This is the first extremely smooth, surgically implantable, seam-free pulsatile blood pump to receive widespread clinical use. In its use in more than 250 patients, it has been responsible for saving numerous lives. When used as a bridge to transplant, the pump has a success rate greater than 90 percent. There has never been a device-failure-related fatality of any of these patients. A successful heart-assist pump could save an estimated fifteen thousand individuals annually.
The pump pioneered the application of fluid mechanics principles to blood pump development and the use of segmented polyurethane as the blood contacting material. An interdisciplinary group, including both medical and engineering colleges at Penn State, designed the pump using fundamental engineering principles and problem solving techniques. William S. Pierce and James H. Donachy received US patent #4,222,127 on September 16, 1980. Other contributors include co-developers Gerson Rosenberg, John A. Brighton, Winfred M. Phillips.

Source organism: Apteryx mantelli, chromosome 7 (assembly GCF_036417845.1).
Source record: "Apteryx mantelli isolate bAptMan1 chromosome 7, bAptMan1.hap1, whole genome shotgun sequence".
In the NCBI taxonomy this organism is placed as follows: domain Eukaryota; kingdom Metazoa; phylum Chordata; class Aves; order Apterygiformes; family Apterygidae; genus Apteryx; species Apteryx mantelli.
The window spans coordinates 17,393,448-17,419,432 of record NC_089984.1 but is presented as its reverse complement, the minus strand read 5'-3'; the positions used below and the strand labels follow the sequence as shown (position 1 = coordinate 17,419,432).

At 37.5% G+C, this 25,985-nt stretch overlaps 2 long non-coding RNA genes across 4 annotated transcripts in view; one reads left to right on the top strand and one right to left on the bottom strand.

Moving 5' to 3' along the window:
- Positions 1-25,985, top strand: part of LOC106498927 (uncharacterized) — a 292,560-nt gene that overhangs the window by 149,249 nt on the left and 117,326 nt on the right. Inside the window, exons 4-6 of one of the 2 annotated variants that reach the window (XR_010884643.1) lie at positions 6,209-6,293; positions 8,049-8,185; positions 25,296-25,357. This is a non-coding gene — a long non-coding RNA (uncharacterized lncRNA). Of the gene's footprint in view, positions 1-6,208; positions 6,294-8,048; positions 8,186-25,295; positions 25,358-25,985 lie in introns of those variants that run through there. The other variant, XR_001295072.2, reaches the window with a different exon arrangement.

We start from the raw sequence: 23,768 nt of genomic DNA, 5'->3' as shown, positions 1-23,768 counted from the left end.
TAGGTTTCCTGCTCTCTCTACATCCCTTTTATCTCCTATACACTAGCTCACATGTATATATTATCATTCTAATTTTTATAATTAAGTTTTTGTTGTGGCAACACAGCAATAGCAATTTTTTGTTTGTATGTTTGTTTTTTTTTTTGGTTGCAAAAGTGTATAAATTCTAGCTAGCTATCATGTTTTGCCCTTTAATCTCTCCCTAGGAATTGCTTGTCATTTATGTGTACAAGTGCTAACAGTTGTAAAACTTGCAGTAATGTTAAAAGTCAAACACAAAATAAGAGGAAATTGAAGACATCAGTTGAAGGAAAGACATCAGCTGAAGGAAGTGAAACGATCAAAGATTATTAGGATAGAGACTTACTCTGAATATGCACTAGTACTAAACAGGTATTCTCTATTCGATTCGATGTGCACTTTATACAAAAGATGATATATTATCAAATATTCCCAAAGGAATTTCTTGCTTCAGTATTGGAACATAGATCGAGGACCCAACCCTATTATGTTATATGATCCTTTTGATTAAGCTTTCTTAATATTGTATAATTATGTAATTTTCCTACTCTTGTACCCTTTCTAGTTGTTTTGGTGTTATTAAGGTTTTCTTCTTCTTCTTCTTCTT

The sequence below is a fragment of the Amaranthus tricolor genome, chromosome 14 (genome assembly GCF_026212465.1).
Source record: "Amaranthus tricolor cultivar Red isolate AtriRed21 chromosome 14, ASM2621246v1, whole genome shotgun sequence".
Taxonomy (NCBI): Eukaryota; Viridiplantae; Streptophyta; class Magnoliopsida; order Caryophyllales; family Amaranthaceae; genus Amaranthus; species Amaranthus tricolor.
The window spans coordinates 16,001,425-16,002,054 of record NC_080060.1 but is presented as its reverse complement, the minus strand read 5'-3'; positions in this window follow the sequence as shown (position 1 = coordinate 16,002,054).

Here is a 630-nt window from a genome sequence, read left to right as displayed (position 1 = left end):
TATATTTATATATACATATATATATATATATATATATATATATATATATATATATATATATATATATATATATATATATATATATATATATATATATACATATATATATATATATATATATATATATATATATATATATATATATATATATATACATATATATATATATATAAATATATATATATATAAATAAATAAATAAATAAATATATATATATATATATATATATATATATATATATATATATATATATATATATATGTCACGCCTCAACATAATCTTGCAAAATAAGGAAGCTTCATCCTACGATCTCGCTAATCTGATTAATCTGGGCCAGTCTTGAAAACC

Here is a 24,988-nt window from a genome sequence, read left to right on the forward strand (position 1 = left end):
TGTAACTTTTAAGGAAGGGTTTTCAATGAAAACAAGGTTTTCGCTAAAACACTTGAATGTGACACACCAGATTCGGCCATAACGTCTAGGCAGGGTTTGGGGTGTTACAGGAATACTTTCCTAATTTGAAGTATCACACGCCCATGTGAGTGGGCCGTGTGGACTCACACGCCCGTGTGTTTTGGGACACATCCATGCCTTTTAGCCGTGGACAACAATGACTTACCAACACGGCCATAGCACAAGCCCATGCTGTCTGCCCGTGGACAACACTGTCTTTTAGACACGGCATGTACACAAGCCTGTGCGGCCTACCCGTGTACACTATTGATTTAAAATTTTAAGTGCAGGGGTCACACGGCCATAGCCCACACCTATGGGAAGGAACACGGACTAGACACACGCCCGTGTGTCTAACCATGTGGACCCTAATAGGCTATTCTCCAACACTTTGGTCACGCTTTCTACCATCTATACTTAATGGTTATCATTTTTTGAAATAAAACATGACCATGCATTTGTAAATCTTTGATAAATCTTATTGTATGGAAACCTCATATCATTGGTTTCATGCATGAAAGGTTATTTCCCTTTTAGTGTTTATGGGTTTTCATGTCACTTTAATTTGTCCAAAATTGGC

Development began in the early 1970s and testing began in 1973. US Food and Drug Administration approval was granted in 1980, and by 1984, the Penn State heart-assist pump was in widespread use. The design principles developed for this pump are being applied to more advanced devices. With minor modifications, two heart-assist pumps served as a total artificial heart October 18, 1985. The longest surviving patient with the Penn State heart has lived 390 days, as of 1990.